Burning ★★★★★

This review may contain spoilers. I can handle the truth.

This review may contain spoilers.

Taking the threads of a story and weaving them into a complex, nuanced tale lit like a bruise, Lee Chang-dong's adaptation of Murakami's extremely short story Barn Burning is a cinematic gift.
Showcasing an incredible first feature script from Jungmi Oh, and mesmerising performances from Yoo Ah-in & Steven Yuen; this is a film with as many layers to unravel as pieces of plastic flapping on an abandoned greenhouse.
The way Jungmi Oh weaves imagery of death + destruction, hope + dreams into everyday language is artfully done, giving Ben + Haemi, in particular, some interesting lines.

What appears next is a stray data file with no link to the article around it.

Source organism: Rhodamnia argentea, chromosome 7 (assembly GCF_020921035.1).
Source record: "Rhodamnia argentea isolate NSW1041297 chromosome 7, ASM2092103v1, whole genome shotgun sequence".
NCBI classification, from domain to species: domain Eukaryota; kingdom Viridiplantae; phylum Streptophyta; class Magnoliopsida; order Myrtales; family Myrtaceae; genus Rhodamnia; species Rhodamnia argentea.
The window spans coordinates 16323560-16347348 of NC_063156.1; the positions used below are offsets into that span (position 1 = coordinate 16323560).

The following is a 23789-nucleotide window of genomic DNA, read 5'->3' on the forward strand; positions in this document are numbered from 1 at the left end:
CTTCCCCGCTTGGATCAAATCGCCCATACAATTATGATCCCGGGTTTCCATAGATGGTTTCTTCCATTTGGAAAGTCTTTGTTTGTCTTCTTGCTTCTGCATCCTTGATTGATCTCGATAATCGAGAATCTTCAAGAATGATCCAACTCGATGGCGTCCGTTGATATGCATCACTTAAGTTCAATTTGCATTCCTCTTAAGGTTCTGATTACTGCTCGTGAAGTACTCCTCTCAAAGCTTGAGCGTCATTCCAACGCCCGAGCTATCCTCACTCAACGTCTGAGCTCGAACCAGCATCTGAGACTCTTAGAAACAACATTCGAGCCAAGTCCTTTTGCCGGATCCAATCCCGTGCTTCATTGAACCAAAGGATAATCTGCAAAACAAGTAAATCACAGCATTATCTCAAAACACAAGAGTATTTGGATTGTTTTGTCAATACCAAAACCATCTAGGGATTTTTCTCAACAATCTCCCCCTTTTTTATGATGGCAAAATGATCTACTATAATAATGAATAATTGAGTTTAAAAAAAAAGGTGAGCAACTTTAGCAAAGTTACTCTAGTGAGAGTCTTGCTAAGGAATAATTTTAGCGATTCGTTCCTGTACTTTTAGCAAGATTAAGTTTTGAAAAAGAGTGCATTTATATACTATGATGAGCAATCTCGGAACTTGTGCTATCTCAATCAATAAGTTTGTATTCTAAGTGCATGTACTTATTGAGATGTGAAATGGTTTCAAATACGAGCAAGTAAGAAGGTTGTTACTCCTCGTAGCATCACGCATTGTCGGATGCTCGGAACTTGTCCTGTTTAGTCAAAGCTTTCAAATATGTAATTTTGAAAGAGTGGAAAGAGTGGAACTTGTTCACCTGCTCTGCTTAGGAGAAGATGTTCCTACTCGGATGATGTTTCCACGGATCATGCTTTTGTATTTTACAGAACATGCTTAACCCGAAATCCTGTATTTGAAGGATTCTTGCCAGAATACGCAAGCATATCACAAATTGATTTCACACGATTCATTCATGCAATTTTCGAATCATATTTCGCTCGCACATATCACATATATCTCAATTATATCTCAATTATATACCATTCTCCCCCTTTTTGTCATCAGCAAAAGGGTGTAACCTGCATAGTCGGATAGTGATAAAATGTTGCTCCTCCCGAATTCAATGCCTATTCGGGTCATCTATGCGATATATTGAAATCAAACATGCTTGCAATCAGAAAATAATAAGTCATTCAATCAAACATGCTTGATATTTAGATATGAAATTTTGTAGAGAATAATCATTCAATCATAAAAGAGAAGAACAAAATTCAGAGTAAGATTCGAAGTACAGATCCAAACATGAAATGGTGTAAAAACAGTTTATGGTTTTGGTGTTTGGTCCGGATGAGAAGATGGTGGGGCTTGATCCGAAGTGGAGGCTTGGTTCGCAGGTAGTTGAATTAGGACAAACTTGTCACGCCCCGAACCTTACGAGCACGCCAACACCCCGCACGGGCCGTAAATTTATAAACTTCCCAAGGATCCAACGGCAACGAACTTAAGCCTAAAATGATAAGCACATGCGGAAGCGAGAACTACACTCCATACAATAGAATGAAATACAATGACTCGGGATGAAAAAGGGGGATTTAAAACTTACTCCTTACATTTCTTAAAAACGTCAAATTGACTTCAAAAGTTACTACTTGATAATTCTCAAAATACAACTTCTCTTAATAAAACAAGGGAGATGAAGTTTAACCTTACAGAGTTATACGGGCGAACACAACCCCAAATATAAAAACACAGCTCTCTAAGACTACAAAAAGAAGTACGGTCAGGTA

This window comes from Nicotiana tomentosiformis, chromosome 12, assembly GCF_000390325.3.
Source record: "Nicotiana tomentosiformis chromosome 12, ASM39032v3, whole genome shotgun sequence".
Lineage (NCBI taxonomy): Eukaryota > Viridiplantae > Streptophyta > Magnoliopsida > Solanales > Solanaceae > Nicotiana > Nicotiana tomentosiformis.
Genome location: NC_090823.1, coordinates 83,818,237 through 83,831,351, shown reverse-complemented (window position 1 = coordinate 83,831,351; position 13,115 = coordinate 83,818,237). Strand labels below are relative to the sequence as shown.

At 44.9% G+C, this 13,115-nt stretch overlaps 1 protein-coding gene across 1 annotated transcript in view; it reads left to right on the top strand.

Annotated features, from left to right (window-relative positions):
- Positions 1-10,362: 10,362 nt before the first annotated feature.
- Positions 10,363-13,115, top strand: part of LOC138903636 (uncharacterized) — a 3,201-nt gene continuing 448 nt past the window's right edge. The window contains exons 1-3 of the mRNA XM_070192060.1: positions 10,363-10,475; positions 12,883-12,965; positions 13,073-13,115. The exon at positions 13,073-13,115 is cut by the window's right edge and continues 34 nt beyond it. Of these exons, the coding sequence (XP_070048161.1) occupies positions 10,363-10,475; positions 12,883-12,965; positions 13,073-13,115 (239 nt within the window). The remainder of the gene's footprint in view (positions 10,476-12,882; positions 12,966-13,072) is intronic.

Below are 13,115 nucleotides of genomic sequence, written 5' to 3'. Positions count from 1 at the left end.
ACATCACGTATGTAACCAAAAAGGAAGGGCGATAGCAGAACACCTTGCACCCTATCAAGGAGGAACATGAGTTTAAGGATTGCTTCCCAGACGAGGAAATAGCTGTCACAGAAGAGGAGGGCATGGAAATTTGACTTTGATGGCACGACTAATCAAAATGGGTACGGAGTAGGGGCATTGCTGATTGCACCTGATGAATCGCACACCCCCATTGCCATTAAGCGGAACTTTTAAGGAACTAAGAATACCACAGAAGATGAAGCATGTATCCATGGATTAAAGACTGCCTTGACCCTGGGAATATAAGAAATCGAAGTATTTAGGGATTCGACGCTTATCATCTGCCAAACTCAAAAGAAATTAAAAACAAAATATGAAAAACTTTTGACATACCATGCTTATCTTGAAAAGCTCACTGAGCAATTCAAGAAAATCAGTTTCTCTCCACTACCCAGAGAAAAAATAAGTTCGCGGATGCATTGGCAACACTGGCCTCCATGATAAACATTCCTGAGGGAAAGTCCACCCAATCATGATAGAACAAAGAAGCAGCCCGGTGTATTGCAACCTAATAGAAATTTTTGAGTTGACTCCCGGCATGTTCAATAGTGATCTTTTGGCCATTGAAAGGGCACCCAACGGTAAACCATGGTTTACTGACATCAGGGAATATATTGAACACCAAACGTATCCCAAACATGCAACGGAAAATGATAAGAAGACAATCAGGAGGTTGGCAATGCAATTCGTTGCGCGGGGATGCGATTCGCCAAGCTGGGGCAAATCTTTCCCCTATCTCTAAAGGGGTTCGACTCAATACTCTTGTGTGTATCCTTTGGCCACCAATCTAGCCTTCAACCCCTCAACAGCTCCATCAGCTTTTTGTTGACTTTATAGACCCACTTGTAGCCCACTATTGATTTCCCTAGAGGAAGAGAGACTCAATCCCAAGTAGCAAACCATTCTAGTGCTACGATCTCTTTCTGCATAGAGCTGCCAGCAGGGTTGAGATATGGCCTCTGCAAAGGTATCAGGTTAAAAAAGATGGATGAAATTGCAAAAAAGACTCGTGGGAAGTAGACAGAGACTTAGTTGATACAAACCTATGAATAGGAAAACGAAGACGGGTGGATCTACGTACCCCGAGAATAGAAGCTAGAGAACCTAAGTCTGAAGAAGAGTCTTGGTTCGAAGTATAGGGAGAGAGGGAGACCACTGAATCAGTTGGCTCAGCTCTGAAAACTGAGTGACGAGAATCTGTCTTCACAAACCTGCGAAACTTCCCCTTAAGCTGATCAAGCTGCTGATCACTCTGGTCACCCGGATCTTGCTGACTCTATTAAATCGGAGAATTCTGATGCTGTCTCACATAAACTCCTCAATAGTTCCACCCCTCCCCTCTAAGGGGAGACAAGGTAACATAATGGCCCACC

Ben's description of his favourite secret hobby to Jong-su is spine chilling and vaguely erotic. In fact, a lot of his interaction with Haemi + Jong-su give mixed fuck or kill vibes, while his boredom with Haemi (and most of his friends) hints at a darker part of his personality. Jong-su's quiet observation is flattering to Ben; that's why l think he let him in on his secret. He's daring him to write about him and his hobby, daring him to burn it all down.
Been never believes Jong-su will turn him in. Isn't worried if he does - no one will believe him. No real proof. He's very smart in selecting his friends. That Jong-su, this poor, lonely, awkward country kid, could hurt him just doesn't occur to him.

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